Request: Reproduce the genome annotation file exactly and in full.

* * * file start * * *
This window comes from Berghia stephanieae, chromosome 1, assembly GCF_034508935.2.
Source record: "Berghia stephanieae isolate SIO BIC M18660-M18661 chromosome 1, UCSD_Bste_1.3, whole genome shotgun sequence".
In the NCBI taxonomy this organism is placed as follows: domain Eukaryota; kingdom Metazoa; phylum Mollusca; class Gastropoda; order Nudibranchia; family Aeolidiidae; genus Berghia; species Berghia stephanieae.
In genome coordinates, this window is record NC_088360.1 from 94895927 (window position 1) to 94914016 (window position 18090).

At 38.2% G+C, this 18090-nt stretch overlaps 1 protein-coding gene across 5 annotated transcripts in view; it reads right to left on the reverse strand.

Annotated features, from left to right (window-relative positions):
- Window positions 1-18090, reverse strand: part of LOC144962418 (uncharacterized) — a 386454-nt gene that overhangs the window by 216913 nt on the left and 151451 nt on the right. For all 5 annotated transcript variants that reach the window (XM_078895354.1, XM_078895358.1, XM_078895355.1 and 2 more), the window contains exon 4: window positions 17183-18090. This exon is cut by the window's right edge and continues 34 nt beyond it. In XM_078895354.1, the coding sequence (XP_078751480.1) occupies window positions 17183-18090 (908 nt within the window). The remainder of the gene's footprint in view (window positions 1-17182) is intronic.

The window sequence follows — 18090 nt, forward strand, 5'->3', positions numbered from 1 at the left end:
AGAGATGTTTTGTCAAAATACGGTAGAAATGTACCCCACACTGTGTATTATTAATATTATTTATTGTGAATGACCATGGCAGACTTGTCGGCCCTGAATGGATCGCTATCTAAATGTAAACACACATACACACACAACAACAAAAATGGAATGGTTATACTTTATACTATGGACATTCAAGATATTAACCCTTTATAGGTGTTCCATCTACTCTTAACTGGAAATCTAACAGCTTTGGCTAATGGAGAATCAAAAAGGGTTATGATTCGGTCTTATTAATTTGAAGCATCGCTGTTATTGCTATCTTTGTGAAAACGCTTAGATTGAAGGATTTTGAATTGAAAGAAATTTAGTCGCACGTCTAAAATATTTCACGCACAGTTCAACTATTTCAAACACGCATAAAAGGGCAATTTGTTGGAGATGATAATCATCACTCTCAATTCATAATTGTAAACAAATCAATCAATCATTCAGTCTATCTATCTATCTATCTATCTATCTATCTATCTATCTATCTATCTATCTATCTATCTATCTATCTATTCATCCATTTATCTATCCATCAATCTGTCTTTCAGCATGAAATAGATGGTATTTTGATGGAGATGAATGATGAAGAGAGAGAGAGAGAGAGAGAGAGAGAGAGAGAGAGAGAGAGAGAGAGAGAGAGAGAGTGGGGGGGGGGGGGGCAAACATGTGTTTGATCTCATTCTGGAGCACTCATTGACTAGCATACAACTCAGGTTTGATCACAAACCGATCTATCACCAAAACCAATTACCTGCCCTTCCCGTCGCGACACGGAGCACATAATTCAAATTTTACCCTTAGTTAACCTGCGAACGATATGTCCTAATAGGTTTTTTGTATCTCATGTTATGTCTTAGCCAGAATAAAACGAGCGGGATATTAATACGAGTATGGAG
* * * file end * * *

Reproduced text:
This window comes from Berghia stephanieae, chromosome 1, assembly GCF_034508935.2.
Source record: "Berghia stephanieae isolate SIO BIC M18660-M18661 chromosome 1, UCSD_Bste_1.3, whole genome shotgun sequence".
In the NCBI taxonomy this organism is placed as follows: domain Eukaryota; kingdom Metazoa; phylum Mollusca; class Gastropoda; order Nudibranchia; family Aeolidiidae; genus Berghia; species Berghia stephanieae.
In genome coordinates, this window is record NC_088360.1 from 94895927 (window position 1) to 94914016 (window position 18090).

At 38.2% G+C, this 18090-nt stretch overlaps 1 protein-coding gene across 5 annotated transcripts in view; it reads right to left on the reverse strand.

Annotated features, from left to right (window-relative positions):
- Window positions 1-18090, reverse strand: part of LOC144962418 (uncharacterized) — a 386454-nt gene that overhangs the window by 216913 nt on the left and 151451 nt on the right. For all 5 annotated transcript variants that reach the window (XM_078895354.1, XM_078895358.1, XM_078895355.1 and 2 more), the window contains exon 4: window positions 17183-18090. This exon is cut by the window's right edge and continues 34 nt beyond it. In XM_078895354.1, the coding sequence (XP_078751480.1) occupies window positions 17183-18090 (908 nt within the window). The remainder of the gene's footprint in view (window positions 1-17182) is intronic.

The window sequence follows — 18090 nt, forward strand, 5'->3', positions numbered from 1 at the left end:
AGAGATGTTTTGTCAAAATACGGTAGAAATGTACCCCACACTGTGTATTATTAATATTATTTATTGTGAATGACCATGGCAGACTTGTCGGCCCTGAATGGATCGCTATCTAAATGTAAACACACATACACACACAACAACAAAAATGGAATGGTTATACTTTATACTATGGACATTCAAGATATTAACCCTTTATAGGTGTTCCATCTACTCTTAACTGGAAATCTAACAGCTTTGGCTAATGGAGAATCAAAAAGGGTTATGATTCGGTCTTATTAATTTGAAGCATCGCTGTTATTGCTATCTTTGTGAAAACGCTTAGATTGAAGGATTTTGAATTGAAAGAAATTTAGTCGCACGTCTAAAATATTTCACGCACAGTTCAACTATTTCAAACACGCATAAAAGGGCAATTTGTTGGAGATGATAATCATCACTCTCAATTCATAATTGTAAACAAATCAATCAATCATTCAGTCTATCTATCTATCTATCTATCTATCTATCTATCTATCTATCTATCTATCTATCTATCTATCTATCTATTCATCCATTTATCTATCCATCAATCTGTCTTTCAGCATGAAATAGATGGTATTTTGATGGAGATGAATGATGAAGAGAGAGAGAGAGAGAGAGAGAGAGAGAGAGAGAGAGAGAGAGAGAGAGAGAGAGAGTGGGGGGGGGGGGGGCAAACATGTGTTTGATCTCATTCTGGAGCACTCATTGACTAGCATACAACTCAGGTTTGATCACAAACCGATCTATCACCAAAACCAATTACCTGCCCTTCCCGTCGCGACACGGAGCACATAATTCAAATTTTACCCTTAGTTAACCTGCGAACGATATGTCCTAATAGGTTTTTTGTATCTCATGTTATGTCTTAGCCAGAATAAAACGAGCGGGATATTAATACGAGTATGGAG